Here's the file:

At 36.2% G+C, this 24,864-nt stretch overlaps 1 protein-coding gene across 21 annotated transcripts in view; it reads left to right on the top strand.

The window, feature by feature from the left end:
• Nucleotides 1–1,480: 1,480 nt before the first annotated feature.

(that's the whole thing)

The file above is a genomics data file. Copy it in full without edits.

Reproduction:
At 36.2% G+C, this 24,864-nt stretch overlaps 1 protein-coding gene across 21 annotated transcripts in view; it reads left to right on the top strand.

The window, feature by feature from the left end:
• Nucleotides 1–1,480: 1,480 nt before the first annotated feature.